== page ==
UK GAINED A LITTLE EXTRA SOVEREIGNTY OF THE ISLAND OF BRITAIN, BY GIVING UP SOME UK SOVEREIGNTY IN NORTHERN IRELAND
The EU/UK trade deal maintains Ireland’s agricultural export market in Britain. A “No Deal” would have destroyed it. The imposition of tariffs would have imposed huge costs on consumers and disruption to business.
That said, the fact that the Agreement had to be rushed through at the last minute left little time for debate which side lost the least in the negotiation. For it is in the nature of a divorce, like Brexit, that both sides actually lose.
First let us look at the British side.
For them, the goal was “sovereignty”. In sum, Boris Johnson gained more UK sovereignty over the island of Britain, but did so by sacrificing a considerable measure of UK sovereignty over Northern Ireland.
Traditionally sovereignty in Britain was seen as the unfettered power of the British Parliament to legislate. Brexiteers have interpreted it as taking back control into the hands of British Ministers, rather than into the hands of Parliament as such.
On the other hand, EU rules, in which neither the UK, nor the people of Northern Ireland, will have a direct say, will continue to be made for, and apply in, Northern Ireland. This creates a democracy deficit, even if the subject matter will be highly technical.
After much effort and controversy, the UK has won the right to diverge from EU rules for the island of Britain. To show that the effort was worthwhile, it will be tempted to adopt different rules on trade and regulatory matters just for the sake of it.
THE MORE BRITAIN DIVERGES FROM EU, THE MORE WILL IT DIVERGE FROM NORTHERN IRELAND
But the more British rules diverge from EU rules, the more will Northern Ireland diverge from the rest of the United Kingdom.
This creates a political mine field and a strategic dilemma.
The implications for NI unionists could be quite destabilising. A sense of losing control over their future, and of not being represented when decisions are being made, could encourage irrational politics. This will require serious reflection in Brussels, London and especially Dublin before there is any new divergence between the UK and the EU.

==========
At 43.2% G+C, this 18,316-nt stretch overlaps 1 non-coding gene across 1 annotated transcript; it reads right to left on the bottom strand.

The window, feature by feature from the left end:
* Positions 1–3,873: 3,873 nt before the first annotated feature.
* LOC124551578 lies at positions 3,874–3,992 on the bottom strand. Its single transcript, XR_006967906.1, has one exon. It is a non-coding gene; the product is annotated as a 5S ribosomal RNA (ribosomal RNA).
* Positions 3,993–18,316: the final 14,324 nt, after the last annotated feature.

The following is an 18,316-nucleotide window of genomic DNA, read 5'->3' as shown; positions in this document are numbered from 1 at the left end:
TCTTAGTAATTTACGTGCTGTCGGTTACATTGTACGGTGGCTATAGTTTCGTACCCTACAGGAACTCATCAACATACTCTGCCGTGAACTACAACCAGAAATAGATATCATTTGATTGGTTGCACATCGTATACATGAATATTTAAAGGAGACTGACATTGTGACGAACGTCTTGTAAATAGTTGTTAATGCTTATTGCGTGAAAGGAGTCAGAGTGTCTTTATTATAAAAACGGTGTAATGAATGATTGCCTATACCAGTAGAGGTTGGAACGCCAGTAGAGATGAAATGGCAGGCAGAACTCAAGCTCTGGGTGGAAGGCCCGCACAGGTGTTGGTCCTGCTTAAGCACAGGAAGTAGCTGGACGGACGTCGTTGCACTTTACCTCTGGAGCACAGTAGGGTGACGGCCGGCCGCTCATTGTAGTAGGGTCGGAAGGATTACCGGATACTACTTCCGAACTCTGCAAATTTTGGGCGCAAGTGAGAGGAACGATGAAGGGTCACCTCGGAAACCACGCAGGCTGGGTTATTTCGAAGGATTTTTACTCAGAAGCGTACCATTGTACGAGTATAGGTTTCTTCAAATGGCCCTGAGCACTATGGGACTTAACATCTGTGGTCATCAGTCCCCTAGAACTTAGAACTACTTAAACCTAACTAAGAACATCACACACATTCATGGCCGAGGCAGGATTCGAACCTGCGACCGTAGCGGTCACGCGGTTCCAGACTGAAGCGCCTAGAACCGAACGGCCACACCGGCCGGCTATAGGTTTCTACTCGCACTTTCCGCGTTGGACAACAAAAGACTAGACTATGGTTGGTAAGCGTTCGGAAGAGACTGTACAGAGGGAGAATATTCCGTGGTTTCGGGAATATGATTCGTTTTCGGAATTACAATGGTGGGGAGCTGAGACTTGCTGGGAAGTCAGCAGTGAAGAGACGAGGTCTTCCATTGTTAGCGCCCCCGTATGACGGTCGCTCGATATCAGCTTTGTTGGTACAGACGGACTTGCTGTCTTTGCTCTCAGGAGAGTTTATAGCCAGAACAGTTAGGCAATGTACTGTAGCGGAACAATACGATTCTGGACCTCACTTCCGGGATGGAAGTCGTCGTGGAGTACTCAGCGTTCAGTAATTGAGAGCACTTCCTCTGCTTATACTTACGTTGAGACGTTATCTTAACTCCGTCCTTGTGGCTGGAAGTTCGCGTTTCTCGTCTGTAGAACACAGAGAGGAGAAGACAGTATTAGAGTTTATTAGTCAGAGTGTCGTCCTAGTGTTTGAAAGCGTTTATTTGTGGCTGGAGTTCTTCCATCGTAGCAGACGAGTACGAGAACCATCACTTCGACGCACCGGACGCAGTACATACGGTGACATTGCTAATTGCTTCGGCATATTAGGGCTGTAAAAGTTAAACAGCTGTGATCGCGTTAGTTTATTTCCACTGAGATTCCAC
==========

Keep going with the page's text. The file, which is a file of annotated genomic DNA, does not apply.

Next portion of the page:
The Joint EU/UK Committee, already set up under the Withdrawal Agreement, will need to monitor the political and security consequences. Title X of the Agreement requires advance notice, and consultations, on any changes in regulations as between the UK and the EU. It will be important for peace and security of these islands that these consultations include representatives of all major interests in Northern Ireland.
THE GAINS FOR THE UK SIDE, AT A PRICE
On the other hand, the Agreement contains significant gains for the UK side from a “sovereignty” perspective, at least as far as the island of Britain is concerned.
Firstly, there will be no direct application of decisions of the European Court of Justice on the island of Britain.
Secondly, while the UK has accepted that it will not regress from present high social and environmental standards, it will be free to set for itself the detail of those standards. These may be different from those in the EU and thus in Northern Ireland. This right to diverge is what UK Brexiteers saw as an expression of UK’s sovereignty. There will be strong temptations to use this power if only to show that Brexit was worth the effort.
But the UK also accepts that divergence will not come for free.
It has had to accept that services exports from the UK have lost automatic access to the EU market, a large and incalculable sacrifice. It has also lost the European Arrest Warrant and access to eU data bases.
As one advocate of Brexit, Dr Liam Fox MP, put it in Westminster last week
“If we want to access the Single Market, there has to be a price to be paid. If we want to diverge from the rules of the Single Market, there has to a price to be paid”
The Agreement establishes detailed mechanisms to settle what ”price” will have to be paid for any new divergence .